Babysitters make an average of $10 per hour. This can add up if you're planning a day in the country or a night on the town, but it's a small price to pay for your sanity. (Not to mention the safety of your children).

There are several factors to consider when deciding how much you'll pay:

babysitter smiling with toddler

  • Babysitter's Age Pay younger sitters, who generally have less experience, less than you would pay someone older. That said, if a sitter stays with you for many years, increase her wages as her experience increases.
  • Location If you live in a big city, expect to pay more for a babysitter than someone who lives in the suburbs. Higher cost of living = higher wages.
  • Experience A sitter who knows CPR and has tended to big groups of children will cost more. And rightfully so! Specialized training should always be rewarded.
  • Number of Children If you have more than one child, expect to pay $2 to $5 more an hour for each additional child. (So, if you'd pay $40 for one child for four hours, expect to pay $48-60 for two children, or $56-$80 for three children, and so on.)
  • Time of Day Pay more if kids will be awake the whole time you're gone. If the sitter will put the kids to bed, lock the doors, and watch TV, you can pay less.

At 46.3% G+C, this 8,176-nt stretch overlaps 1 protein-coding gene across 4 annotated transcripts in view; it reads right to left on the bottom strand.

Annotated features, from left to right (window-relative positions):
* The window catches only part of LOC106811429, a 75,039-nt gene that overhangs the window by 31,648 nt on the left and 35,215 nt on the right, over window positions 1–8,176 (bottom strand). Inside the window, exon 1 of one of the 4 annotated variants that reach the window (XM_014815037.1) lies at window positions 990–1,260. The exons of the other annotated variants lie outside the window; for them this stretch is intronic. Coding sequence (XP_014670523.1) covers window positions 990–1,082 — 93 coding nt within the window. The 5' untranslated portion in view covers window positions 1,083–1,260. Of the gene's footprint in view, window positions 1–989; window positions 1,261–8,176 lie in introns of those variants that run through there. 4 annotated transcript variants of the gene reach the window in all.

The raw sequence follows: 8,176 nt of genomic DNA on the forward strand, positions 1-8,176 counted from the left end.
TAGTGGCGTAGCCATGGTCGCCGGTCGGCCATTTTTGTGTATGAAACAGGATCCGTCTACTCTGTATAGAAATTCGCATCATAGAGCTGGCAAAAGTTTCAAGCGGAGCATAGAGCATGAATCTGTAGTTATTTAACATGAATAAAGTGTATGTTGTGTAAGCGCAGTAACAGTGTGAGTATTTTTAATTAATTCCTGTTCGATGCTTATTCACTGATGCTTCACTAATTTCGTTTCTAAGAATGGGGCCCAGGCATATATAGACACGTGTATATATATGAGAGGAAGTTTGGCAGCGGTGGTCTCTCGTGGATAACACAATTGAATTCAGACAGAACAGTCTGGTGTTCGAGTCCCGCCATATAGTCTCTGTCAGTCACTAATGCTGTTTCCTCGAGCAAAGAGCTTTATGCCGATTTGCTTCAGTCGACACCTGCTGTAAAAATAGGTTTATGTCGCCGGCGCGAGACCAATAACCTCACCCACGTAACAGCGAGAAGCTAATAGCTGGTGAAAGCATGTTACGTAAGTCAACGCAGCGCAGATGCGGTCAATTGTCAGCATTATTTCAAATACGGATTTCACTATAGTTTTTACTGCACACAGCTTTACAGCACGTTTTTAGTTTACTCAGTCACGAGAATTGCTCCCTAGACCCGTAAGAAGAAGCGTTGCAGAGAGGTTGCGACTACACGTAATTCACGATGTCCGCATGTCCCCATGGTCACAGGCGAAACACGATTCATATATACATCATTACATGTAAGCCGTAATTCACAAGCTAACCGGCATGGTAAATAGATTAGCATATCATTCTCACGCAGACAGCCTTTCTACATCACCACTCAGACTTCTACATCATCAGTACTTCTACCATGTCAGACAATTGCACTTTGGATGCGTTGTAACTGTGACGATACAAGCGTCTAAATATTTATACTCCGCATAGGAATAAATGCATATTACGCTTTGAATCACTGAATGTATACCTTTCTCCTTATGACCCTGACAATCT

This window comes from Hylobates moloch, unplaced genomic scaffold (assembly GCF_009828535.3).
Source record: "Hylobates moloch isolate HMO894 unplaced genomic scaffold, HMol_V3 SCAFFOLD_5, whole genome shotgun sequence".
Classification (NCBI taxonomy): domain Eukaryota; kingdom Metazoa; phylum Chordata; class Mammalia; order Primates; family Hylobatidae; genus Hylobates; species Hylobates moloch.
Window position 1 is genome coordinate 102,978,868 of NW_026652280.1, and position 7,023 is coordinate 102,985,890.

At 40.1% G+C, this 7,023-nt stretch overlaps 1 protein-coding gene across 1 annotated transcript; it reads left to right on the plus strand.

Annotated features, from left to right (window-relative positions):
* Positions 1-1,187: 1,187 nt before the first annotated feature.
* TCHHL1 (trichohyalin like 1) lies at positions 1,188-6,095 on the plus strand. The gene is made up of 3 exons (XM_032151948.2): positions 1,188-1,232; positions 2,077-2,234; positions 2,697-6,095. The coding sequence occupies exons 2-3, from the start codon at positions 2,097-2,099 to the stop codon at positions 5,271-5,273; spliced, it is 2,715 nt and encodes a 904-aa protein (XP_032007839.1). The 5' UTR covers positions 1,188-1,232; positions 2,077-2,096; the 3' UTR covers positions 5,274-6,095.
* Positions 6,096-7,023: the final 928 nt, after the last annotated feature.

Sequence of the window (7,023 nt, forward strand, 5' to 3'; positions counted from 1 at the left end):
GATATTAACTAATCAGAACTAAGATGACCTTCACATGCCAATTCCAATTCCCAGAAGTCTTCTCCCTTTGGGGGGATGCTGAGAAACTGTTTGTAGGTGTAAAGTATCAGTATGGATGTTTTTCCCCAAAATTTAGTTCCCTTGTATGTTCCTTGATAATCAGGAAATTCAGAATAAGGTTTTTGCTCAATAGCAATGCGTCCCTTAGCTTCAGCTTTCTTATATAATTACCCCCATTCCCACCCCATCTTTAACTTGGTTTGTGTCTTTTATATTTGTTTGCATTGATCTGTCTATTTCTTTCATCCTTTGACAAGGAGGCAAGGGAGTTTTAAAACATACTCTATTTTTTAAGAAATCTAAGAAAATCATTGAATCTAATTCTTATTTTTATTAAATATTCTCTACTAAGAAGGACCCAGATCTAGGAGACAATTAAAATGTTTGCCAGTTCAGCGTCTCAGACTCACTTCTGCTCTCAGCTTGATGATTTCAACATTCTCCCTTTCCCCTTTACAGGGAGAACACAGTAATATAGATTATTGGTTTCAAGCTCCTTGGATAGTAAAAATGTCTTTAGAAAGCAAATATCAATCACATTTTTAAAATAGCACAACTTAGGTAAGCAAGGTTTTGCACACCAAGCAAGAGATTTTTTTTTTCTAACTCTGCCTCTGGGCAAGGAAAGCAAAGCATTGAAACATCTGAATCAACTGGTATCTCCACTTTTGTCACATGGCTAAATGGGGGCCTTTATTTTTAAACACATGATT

• Activities One child has soccer practice, the other needs to go to the dentist. And they both need to be at the dinner table at 6. Pay more if a sitter will need to venture out.
  • Cooking For each meal that is prepared, add $10 to a sitter's wages. You don't have to pay more if you just want her to order pizza, but leave enough money for the pie.
  • Transportation If you're not driving a sitter from and to her home, give her some extra money for gas or a cab.

Babysitter Pay Rate Calculator
Care.com has a Babysitter Pay Rate Calculator that will calculate the "going rate" for sitters in your area! If you love the calculator, you can make your own Babysitter Pay Calculator Widget too!

Babysitter Taxes
Many families pay babysitters under the table (i.e. in cash, with no taxes withheld). This is fine, as long as the babysitter doesn’t earn $1,800 or more during the calendar year. However, if you anticipate paying your babysitter more than $1,800 or becoming a regular employee, filing taxes for her is the right thing to do and can have benefits in the long run. It's not as overwhelming as you many think, and Care.com HomePay can even handle the tax process for you. For more information on tax forms, read our article Nanny Tax Forms and Procedures to help get you started.

In the end, you get what you pay for. When you hire a babysitter, pay her fairly to help establish a long, trusting relationship--and to make sure she's not lured away by a higher-paying neighbor.

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